[RFC1323] should be consulted for reference. A modern TCP [RFC1323] should be consulted for reference. It is recommended that
implementation SHOULD implement and make use of the extensions a modern TCP stack implements and make use of the extensions
described in this document. described in this document.
1.1. TCP Performance 1.1. TCP Performance
TCP performance problems arise when the bandwidth*delay product is TCP performance problems arise when the bandwidth * delay product is
large. A network having such paths is referred to as "long, fat large. A network having such paths is referred to as "long, fat
network" (LFN). network" (LFN).
There are three fundamental performance problems with the current TCP There are three fundamental performance problems with basic TCP over
over LFN paths: LFN paths:
(1) Window Size Limit (1) Window Size Limit
The TCP header uses a 16 bit field to report the receive window The TCP header uses a 16 bit field to report the receive window
size to the sender. Therefore, the largest window that can be size to the sender. Therefore, the largest window that can be
used is 2^16 = 65K bytes. used is 2^16 = 65K bytes.
To circumvent this problem, Section 2 of this memo defines a new To circumvent this problem, Section 2 of this memo defines a TCP
TCP option, "Window Scale", to allow windows larger than 2^16. option, "Window Scale", to allow windows larger than 2^16. This
This option defines an implicit scale factor, which is used to option defines an implicit scale factor, which is used to
multiply the window size value found in a TCP header to obtain multiply the window size value found in a TCP header to obtain
the true window size. the true window size.
(2) Recovery from Losses (2) Recovery from Losses
Packet losses in an LFN can have a catastrophic effect on Packet losses in an LFN can have a catastrophic effect on
throughput. throughput.
To generalize the Fast Retransmit/Fast Recovery mechanism to To generalize the Fast Retransmit/Fast Recovery mechanism to
handle multiple packets dropped per window, selective handle multiple packets dropped per window, selective
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(3) Round-Trip Measurement (3) Round-Trip Measurement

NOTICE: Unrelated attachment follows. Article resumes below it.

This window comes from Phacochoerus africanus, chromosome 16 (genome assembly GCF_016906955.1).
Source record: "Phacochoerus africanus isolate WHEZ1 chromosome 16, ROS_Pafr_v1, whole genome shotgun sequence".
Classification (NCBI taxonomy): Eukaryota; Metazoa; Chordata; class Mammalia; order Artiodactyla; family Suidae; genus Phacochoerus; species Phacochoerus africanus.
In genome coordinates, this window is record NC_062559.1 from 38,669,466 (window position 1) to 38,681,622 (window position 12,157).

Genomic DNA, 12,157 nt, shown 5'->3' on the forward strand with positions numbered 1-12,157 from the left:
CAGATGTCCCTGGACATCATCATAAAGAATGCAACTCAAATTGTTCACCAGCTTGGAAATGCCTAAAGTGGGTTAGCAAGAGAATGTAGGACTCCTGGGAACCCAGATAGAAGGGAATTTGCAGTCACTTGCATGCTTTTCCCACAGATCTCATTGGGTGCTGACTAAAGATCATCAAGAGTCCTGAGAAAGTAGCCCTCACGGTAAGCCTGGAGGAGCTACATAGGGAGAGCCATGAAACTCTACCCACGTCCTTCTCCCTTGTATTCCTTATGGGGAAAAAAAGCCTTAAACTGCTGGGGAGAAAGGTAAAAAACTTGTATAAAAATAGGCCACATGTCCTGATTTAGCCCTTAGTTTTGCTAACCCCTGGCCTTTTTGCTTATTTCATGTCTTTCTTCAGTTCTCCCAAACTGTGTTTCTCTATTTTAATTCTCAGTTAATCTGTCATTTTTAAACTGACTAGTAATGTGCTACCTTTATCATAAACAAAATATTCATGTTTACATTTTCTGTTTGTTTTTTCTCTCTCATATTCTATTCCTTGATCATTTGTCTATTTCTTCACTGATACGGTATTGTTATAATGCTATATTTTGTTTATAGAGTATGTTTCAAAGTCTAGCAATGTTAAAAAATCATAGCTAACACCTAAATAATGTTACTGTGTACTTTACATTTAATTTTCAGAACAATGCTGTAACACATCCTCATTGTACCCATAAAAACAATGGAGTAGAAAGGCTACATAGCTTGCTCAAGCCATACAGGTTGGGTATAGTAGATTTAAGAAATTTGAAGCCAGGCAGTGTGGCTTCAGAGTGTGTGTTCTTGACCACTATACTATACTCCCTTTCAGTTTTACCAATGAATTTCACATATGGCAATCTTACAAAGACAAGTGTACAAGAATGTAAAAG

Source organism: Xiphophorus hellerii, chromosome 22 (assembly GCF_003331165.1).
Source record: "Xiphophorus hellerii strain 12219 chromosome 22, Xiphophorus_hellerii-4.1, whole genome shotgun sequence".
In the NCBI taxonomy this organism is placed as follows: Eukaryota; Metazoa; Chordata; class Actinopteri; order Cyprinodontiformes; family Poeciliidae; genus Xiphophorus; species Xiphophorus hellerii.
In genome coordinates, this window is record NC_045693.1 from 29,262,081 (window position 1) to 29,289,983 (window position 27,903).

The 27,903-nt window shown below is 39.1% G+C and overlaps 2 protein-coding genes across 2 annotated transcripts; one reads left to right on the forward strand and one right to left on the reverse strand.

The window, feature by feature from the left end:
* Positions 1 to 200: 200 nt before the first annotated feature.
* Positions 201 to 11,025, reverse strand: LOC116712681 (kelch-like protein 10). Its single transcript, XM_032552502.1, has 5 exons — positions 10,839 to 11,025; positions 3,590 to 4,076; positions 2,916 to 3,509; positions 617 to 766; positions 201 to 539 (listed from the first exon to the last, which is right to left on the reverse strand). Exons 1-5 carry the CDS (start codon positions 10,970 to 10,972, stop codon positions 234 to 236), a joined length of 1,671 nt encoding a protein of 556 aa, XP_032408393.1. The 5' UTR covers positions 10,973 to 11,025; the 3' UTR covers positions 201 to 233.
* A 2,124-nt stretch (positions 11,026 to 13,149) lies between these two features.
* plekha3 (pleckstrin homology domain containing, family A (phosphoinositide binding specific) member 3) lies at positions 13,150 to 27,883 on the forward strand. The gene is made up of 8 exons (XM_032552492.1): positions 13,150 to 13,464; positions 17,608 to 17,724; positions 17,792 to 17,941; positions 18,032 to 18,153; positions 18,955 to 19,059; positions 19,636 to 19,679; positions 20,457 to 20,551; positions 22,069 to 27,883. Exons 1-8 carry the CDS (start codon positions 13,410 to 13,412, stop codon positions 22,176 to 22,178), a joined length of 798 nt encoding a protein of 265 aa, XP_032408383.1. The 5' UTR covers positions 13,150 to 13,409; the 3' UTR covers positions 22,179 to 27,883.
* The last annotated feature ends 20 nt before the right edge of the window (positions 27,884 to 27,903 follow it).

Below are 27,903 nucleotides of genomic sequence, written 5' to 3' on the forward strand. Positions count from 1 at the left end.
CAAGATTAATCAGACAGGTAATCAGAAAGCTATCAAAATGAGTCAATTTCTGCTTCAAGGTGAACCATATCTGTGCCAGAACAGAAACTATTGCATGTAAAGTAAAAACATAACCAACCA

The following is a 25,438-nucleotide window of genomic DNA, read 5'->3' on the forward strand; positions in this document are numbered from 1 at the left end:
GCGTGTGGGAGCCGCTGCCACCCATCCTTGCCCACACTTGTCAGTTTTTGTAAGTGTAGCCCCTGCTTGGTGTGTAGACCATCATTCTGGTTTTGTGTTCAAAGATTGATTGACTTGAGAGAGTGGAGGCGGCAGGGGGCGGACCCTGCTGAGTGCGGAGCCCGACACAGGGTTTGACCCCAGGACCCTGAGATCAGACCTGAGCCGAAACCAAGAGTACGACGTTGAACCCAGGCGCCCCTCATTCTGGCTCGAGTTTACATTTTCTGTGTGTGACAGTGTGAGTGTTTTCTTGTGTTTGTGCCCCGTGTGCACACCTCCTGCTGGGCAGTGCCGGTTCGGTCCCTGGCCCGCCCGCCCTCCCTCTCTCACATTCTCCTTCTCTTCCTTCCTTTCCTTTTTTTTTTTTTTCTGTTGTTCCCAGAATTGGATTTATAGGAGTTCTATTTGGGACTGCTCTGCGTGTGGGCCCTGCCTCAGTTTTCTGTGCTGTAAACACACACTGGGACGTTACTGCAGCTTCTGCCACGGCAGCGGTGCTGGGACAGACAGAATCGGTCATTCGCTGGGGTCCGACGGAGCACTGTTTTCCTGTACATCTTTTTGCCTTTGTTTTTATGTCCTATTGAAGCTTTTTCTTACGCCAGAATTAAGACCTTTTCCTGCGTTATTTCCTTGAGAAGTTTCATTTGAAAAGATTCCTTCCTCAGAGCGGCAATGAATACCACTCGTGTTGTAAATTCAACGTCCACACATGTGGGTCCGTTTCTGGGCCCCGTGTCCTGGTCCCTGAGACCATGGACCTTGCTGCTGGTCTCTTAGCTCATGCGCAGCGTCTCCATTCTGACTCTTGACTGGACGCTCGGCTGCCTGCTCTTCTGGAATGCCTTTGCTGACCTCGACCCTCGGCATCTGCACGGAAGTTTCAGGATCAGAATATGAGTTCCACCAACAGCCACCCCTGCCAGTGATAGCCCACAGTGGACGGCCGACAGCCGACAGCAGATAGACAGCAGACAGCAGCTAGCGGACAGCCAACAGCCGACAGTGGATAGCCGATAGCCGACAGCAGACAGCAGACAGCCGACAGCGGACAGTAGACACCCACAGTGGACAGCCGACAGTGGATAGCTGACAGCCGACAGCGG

TCP implements reliable data delivery by retransmitting segments TCP implements reliable data delivery by retransmitting segments
that are not acknowledged within some retransmission timeout that are not acknowledged within some retransmission timeout
(RTO) interval. Accurate dynamic determination of an (RTO) interval. Accurate dynamic determination of an
appropriate RTO is essential to TCP performance. RTO is appropriate RTO is essential to TCP performance. RTO is
determined by estimating the mean and variance of the measured determined by estimating the mean and variance of the measured
round-trip time (RTT), i.e., the time interval between sending a round-trip time (RTT), i.e., the time interval between sending a
segment and receiving an acknowledgment for it [Jacobson88a]. segment and receiving an acknowledgment for it [Jacobson88a].
Section 4.2 introduces a new TCP option, "Timestamps", and then Section 3.2 defines a TCP option, "Timestamps", and then
defines a mechanism using this option that allows nearly every specifies a mechanism using this option that allows nearly every
segment, including retransmissions, to be timed at negligible segment, including retransmissions, to be timed at negligible
computational cost. We use the mnemonic RTTM (Round Trip Time computational cost. We use the mnemonic RTTM (Round Trip Time
Measurement) for this mechanism, to distinguish it from other Measurement) for this mechanism, to distinguish it from other